England have mindset of champions – Adil Rashid confident ahead of T20 World Cup

By Sports Desk April 23, 2024

Adil Rashid believes England’s World Cup blowout in India will have no impact on the defence of their T20 crown this summer, claiming they still have “the mindset of champions”.

Jos Buttler’s side surrendered their ODI title meekly last year, crashing out in the group stage after six defeats from nine games, but still hold the 20-over title they claimed in 2022.

Competition is likely to be fierce again in June when the T20 World Cup takes place in the West Indies and United States of America, but Rashid is confident there is no scarring from their tournament trouble last time around.

Instead, the leg-spinner trusts a change of format will help unlock his side’s winning mentality.

“We are not thinking of what has gone on in the past, we’re not thinking about the poor World Cup or people not being in form. That’s a completely different format,” he said.

“Yes, we had a poor run or whatever and we didn’t play well: bat, ball, as a team, as a unit, everything. But I think this is a completely different format where we’re currently world champions. You have the mindset of champions.

“We’re confident. We’ve got the team, we’ve got the mindset, we’ve got the players, we’ve got the experience. If we go out there having that same belief, I think we’ll hopefully go all the way.

“Prior to that we may not be playing well but as soon the tournament comes, people can turn up, teams can turn up and just switch on and win the World Cup.”

England have one warm-up series against Pakistan in May before they fly to the Caribbean and are expected to name a squad, as well as the provisional World Cup group, next week.

Jofra Archer is highly likely to be included, 14 months on from his last international appearance and with the usual lofty expectations, but captain Buttler and head coach Matthew Mott look set to rely on many of the same players who came crashing down in India.

Rashid held his head above water amid those poor results, leading the wicket charts with 15, and will once again be a central part of the plans. At 36, he may not have too many more World Cups left, but he is already doing his bit to help lay a line of succession.

Rashid funded the building of the cricket centre that carries his name in his native Bradford and can often be found mentoring aspiring players alongside a coaching staff led by brother Amar and including the likes of former England seamer Sajid Mahmood.

He was also on hand to help the England and Wales Cricket Board launch a new national tape ball competition in Birmingham last week, and is passionate about helping those in communities like his own prosper.

“It’s only 10 minutes from my house. When I’m at home, I pop in, see how things are, have a little train, have a little bowl myself with whoever’s there,” he said.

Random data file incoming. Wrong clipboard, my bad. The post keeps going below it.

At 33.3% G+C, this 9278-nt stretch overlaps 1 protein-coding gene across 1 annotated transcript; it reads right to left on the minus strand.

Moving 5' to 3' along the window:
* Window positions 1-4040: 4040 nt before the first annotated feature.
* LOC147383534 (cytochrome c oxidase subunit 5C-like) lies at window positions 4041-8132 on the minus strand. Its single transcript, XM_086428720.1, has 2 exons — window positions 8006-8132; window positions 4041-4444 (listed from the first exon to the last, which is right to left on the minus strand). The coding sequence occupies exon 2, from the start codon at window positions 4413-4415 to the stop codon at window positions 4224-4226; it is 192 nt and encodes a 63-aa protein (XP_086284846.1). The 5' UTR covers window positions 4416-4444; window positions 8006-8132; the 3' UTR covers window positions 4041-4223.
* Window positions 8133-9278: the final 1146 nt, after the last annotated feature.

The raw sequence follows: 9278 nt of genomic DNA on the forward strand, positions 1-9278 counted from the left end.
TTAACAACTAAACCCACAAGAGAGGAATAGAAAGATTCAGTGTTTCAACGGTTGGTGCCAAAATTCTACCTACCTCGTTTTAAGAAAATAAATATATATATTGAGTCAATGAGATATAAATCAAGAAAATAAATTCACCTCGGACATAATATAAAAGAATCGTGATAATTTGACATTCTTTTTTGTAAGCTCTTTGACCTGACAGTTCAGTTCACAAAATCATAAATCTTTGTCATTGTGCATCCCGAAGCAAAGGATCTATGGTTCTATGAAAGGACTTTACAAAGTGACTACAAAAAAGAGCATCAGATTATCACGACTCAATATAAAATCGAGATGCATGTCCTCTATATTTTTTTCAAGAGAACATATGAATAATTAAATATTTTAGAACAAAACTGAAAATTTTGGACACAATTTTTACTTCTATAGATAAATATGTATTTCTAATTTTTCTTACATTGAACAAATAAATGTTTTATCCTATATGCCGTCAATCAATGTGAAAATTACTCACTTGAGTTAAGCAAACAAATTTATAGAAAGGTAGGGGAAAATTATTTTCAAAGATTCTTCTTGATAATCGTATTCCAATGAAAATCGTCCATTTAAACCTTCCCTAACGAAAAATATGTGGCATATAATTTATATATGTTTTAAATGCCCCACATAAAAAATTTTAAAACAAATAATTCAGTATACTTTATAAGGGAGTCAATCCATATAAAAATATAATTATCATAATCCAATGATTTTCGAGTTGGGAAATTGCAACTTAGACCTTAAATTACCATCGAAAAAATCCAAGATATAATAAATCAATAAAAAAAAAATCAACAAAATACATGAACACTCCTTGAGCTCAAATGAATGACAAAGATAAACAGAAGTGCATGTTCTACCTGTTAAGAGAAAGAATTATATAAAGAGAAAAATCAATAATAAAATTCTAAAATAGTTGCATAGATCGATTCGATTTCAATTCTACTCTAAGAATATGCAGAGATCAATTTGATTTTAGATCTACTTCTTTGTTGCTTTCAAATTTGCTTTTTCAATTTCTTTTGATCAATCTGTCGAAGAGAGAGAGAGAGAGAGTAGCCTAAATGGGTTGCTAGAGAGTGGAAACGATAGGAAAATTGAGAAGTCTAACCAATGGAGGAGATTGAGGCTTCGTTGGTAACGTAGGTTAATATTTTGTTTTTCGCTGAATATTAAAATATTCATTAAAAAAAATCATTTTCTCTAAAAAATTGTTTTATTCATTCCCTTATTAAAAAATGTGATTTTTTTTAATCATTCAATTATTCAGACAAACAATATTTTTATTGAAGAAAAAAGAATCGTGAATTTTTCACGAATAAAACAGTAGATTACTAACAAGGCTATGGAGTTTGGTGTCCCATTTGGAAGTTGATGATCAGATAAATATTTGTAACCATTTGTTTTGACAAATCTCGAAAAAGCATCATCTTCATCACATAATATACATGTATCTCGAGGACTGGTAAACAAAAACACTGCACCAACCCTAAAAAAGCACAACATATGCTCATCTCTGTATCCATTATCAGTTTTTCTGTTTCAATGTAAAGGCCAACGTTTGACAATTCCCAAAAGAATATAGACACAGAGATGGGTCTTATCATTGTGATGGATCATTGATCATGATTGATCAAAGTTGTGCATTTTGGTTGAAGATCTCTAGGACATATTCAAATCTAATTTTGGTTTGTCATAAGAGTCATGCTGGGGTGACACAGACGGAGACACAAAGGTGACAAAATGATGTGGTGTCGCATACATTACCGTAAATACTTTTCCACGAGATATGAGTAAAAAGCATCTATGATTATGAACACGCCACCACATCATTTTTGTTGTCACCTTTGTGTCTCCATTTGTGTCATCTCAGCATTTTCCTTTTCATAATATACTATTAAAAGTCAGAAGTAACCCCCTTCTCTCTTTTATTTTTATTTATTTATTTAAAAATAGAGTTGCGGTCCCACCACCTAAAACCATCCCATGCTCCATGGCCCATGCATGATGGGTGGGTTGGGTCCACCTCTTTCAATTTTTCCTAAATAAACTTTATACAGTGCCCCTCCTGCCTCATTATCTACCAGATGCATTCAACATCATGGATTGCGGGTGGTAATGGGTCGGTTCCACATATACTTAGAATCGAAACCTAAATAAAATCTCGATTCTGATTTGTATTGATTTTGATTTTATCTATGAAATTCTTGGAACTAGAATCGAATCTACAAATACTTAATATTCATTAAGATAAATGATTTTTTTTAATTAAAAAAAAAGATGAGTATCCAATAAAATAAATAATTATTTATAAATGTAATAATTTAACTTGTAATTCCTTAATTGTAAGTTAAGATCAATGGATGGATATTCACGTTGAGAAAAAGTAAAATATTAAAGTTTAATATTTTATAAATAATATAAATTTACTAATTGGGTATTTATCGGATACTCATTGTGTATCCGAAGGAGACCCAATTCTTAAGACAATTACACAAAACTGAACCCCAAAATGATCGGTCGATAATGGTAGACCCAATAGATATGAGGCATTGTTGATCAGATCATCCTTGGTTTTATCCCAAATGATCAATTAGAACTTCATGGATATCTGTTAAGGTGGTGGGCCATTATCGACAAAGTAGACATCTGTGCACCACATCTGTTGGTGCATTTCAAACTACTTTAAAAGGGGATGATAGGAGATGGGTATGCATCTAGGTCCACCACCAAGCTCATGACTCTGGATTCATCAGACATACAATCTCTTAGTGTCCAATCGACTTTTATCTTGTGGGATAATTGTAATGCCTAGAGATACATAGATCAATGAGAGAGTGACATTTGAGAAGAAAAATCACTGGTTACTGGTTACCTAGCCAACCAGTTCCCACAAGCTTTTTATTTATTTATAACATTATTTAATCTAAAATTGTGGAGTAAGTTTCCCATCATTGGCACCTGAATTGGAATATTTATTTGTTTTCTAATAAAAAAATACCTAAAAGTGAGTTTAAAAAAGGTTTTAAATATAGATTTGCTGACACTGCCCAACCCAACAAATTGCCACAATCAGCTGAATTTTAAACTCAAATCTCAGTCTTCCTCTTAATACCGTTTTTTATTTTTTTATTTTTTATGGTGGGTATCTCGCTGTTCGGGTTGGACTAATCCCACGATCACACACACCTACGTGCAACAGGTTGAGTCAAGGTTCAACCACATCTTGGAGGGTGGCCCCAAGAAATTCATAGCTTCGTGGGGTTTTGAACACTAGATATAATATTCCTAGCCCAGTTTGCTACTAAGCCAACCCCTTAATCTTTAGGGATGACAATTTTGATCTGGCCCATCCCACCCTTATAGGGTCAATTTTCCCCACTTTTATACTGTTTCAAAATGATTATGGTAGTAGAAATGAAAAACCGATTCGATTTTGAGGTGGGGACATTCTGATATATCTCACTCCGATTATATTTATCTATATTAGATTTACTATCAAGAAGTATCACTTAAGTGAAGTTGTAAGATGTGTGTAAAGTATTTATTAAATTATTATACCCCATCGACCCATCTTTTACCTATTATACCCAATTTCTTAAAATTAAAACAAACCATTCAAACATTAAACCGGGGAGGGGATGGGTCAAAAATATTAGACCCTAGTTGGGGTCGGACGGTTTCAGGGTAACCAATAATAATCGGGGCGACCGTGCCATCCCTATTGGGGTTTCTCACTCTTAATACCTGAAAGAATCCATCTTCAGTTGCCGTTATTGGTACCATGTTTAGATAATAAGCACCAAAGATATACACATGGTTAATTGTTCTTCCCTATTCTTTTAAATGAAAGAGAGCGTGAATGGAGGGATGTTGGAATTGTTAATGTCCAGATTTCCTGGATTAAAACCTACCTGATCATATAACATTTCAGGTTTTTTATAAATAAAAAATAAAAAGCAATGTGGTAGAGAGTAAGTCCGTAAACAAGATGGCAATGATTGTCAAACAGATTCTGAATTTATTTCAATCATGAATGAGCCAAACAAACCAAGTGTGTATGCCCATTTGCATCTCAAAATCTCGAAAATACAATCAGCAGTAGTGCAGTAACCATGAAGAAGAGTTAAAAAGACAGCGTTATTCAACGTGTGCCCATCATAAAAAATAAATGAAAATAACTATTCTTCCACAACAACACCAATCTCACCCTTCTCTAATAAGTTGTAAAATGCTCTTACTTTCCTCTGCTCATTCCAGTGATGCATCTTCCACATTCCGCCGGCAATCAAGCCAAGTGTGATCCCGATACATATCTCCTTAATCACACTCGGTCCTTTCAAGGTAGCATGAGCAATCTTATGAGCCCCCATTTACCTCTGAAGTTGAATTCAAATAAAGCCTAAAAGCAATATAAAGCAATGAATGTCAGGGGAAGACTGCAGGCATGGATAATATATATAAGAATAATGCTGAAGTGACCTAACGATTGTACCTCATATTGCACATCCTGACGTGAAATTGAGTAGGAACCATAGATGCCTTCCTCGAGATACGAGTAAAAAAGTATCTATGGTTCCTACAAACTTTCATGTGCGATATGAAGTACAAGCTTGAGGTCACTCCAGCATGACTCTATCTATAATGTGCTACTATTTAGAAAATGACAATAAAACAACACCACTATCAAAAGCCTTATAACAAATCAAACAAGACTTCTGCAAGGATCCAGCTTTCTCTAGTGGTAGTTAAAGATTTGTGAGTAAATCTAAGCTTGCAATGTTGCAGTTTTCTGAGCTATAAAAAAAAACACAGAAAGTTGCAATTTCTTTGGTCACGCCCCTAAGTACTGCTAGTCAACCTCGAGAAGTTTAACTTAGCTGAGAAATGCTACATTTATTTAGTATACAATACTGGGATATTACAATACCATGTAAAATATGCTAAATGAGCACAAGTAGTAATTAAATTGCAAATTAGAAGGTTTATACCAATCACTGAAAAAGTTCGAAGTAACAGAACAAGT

“There’s a lot of youngsters where we’re from in Bradford, a lot of people who want to play cricket with good talent. We’ve had many youngsters come through that are already playing for Yorkshire academy, playing under-11s, 13s, 15s, second XI.

“One of the main reasons for opening the cricket centre is to give that next generation of cricketers coming through the opportunity to potentially make it to professional cricket, but that’s just one part of it. The other part is to make sure you’re getting people off the streets and creating a community where people can come and play.”

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    Matthew Mott's side are on the brink of an early elimination this month, with their 20-over title defence seemingly crumbling without escaping the group stage.

    England struggled before rain washed out their opener with Scotland, who are the favourites to progress after Australia overcame Buttler's side on Saturday.

    The defending champions must beat Oman and Namibia, while needing Australia to overcome Scotland by a less-than-narrow margin to have any hopes of going through on net run-rate.

    That has brought questions over Buttler's tenure as England captain, though Root placed his backing in the 33-year-old, a former international team-mate and good friend of his.

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    "I think they'll be absolutely fine, they've got a wonderful squad of players. They know exactly what they need to do.

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    After their opening match against Scotland was rained off - and defeat by Australia - Mott's England must now beat Oman and Namibia in their remaining Group B games - while significantly boosting their net run-rate - to stand any chance of advancing to the Super 8s.

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    Hazlewood acknowledged it would be in Australia's "best interest" if England were eliminated, and discussed the possibility of his side attempting to benefit the Scots' net run-rate at the defending champions' expense.

    "Having grown up in Australia and with the will to win every game, I am sure they will come to the fore," Mott told BBC Sport. "I am very much hoping it was an off-hand remark by a really good bloke who is having fun.

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    With their 100 per cent record intact, the reigning Cricket World Cup winners and World Test champions are full of confidence as they look to complete the sweep of global international honours.

    Adam Zampa played a starring role in the commanding victory over Namibia last time out, with an impressive 4-12 making him the first Australian to claim 100 T20I wickets.

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    "He loves the big moment, loves the pressure, and that comes with experience. He's bowling beautifully at the moment, so we're lucky to have him."

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